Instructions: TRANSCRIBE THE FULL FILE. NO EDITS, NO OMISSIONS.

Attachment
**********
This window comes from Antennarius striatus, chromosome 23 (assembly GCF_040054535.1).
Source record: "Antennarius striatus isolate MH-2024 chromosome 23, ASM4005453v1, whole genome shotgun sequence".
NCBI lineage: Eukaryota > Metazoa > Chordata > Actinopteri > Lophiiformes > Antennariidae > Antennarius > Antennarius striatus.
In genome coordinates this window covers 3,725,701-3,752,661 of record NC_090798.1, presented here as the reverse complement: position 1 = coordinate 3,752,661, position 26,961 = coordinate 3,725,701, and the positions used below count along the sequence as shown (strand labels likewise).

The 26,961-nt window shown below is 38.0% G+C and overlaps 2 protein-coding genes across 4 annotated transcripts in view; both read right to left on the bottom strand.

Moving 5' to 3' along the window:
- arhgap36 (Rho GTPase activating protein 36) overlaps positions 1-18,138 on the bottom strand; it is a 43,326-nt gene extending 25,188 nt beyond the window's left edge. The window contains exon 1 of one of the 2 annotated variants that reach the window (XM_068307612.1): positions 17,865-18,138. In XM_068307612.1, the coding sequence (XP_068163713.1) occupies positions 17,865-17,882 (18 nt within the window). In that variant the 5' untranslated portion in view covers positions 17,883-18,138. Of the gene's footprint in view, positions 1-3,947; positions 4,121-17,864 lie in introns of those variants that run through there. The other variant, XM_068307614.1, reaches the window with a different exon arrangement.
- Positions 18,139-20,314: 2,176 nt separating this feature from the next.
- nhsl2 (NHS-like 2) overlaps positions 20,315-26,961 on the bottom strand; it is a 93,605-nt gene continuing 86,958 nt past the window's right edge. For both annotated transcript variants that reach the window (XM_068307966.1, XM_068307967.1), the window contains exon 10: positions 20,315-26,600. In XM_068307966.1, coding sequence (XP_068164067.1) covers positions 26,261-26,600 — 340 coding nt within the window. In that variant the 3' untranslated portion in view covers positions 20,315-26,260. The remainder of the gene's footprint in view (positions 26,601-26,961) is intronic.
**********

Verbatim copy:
This window comes from Antennarius striatus, chromosome 23 (assembly GCF_040054535.1).
Source record: "Antennarius striatus isolate MH-2024 chromosome 23, ASM4005453v1, whole genome shotgun sequence".
NCBI lineage: Eukaryota > Metazoa > Chordata > Actinopteri > Lophiiformes > Antennariidae > Antennarius > Antennarius striatus.
In genome coordinates this window covers 3,725,701-3,752,661 of record NC_090798.1, presented here as the reverse complement: position 1 = coordinate 3,752,661, position 26,961 = coordinate 3,725,701, and the positions used below count along the sequence as shown (strand labels likewise).

The 26,961-nt window shown below is 38.0% G+C and overlaps 2 protein-coding genes across 4 annotated transcripts in view; both read right to left on the bottom strand.

Moving 5' to 3' along the window:
- arhgap36 (Rho GTPase activating protein 36) overlaps positions 1-18,138 on the bottom strand; it is a 43,326-nt gene extending 25,188 nt beyond the window's left edge. The window contains exon 1 of one of the 2 annotated variants that reach the window (XM_068307612.1): positions 17,865-18,138. In XM_068307612.1, the coding sequence (XP_068163713.1) occupies positions 17,865-17,882 (18 nt within the window). In that variant the 5' untranslated portion in view covers positions 17,883-18,138. Of the gene's footprint in view, positions 1-3,947; positions 4,121-17,864 lie in introns of those variants that run through there. The other variant, XM_068307614.1, reaches the window with a different exon arrangement.
- Positions 18,139-20,314: 2,176 nt separating this feature from the next.
- nhsl2 (NHS-like 2) overlaps positions 20,315-26,961 on the bottom strand; it is a 93,605-nt gene continuing 86,958 nt past the window's right edge. For both annotated transcript variants that reach the window (XM_068307966.1, XM_068307967.1), the window contains exon 10: positions 20,315-26,600. In XM_068307966.1, coding sequence (XP_068164067.1) covers positions 26,261-26,600 — 340 coding nt within the window. In that variant the 3' untranslated portion in view covers positions 20,315-26,260. The remainder of the gene's footprint in view (positions 26,601-26,961) is intronic.